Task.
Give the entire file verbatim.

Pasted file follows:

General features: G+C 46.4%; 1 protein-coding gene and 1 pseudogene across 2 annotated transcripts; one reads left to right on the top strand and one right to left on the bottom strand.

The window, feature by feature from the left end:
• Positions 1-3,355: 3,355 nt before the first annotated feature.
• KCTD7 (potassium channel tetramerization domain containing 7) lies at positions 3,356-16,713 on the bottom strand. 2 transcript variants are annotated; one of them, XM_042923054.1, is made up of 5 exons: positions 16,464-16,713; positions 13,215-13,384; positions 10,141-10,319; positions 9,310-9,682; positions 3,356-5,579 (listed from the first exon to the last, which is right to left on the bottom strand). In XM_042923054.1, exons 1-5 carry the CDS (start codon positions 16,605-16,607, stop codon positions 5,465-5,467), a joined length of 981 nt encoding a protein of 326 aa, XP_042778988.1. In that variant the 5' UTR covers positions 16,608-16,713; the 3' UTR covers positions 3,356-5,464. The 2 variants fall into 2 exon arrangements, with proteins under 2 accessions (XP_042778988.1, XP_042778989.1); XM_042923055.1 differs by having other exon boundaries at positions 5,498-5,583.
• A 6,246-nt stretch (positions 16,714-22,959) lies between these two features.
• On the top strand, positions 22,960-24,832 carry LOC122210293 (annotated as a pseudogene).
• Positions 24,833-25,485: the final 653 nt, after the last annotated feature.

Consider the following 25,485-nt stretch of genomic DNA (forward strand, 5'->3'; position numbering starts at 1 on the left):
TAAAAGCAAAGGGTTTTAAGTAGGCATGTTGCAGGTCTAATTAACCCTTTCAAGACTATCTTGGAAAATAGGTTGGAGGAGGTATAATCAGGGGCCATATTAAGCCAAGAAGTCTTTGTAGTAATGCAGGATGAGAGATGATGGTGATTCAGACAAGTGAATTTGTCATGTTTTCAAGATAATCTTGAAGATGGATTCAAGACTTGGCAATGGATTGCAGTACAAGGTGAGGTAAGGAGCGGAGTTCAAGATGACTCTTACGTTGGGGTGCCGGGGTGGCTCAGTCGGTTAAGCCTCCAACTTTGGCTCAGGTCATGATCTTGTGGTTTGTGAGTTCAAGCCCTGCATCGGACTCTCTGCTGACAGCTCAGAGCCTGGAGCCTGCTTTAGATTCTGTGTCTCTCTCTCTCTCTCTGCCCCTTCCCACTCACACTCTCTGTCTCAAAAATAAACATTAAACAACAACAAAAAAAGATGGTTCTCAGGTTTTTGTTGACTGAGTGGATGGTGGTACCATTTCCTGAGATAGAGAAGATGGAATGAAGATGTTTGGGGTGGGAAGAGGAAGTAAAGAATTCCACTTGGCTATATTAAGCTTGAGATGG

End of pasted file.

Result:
General features: G+C 46.4%; 1 protein-coding gene and 1 pseudogene across 2 annotated transcripts; one reads left to right on the top strand and one right to left on the bottom strand.

The window, feature by feature from the left end:
• Positions 1-3,355: 3,355 nt before the first annotated feature.
• KCTD7 (potassium channel tetramerization domain containing 7) lies at positions 3,356-16,713 on the bottom strand. 2 transcript variants are annotated; one of them, XM_042923054.1, is made up of 5 exons: positions 16,464-16,713; positions 13,215-13,384; positions 10,141-10,319; positions 9,310-9,682; positions 3,356-5,579 (listed from the first exon to the last, which is right to left on the bottom strand). In XM_042923054.1, exons 1-5 carry the CDS (start codon positions 16,605-16,607, stop codon positions 5,465-5,467), a joined length of 981 nt encoding a protein of 326 aa, XP_042778988.1. In that variant the 5' UTR covers positions 16,608-16,713; the 3' UTR covers positions 3,356-5,464. The 2 variants fall into 2 exon arrangements, with proteins under 2 accessions (XP_042778988.1, XP_042778989.1); XM_042923055.1 differs by having other exon boundaries at positions 5,498-5,583.
• A 6,246-nt stretch (positions 16,714-22,959) lies between these two features.
• On the top strand, positions 22,960-24,832 carry LOC122210293 (annotated as a pseudogene).
• Positions 24,833-25,485: the final 653 nt, after the last annotated feature.

Consider the following 25,485-nt stretch of genomic DNA (forward strand, 5'->3'; position numbering starts at 1 on the left):
TAAAAGCAAAGGGTTTTAAGTAGGCATGTTGCAGGTCTAATTAACCCTTTCAAGACTATCTTGGAAAATAGGTTGGAGGAGGTATAATCAGGGGCCATATTAAGCCAAGAAGTCTTTGTAGTAATGCAGGATGAGAGATGATGGTGATTCAGACAAGTGAATTTGTCATGTTTTCAAGATAATCTTGAAGATGGATTCAAGACTTGGCAATGGATTGCAGTACAAGGTGAGGTAAGGAGCGGAGTTCAAGATGACTCTTACGTTGGGGTGCCGGGGTGGCTCAGTCGGTTAAGCCTCCAACTTTGGCTCAGGTCATGATCTTGTGGTTTGTGAGTTCAAGCCCTGCATCGGACTCTCTGCTGACAGCTCAGAGCCTGGAGCCTGCTTTAGATTCTGTGTCTCTCTCTCTCTCTCTGCCCCTTCCCACTCACACTCTCTGTCTCAAAAATAAACATTAAACAACAACAAAAAAAGATGGTTCTCAGGTTTTTGTTGACTGAGTGGATGGTGGTACCATTTCCTGAGATAGAGAAGATGGAATGAAGATGTTTGGGGTGGGAAGAGGAAGTAAAGAATTCCACTTGGCTATATTAAGCTTGAGATGG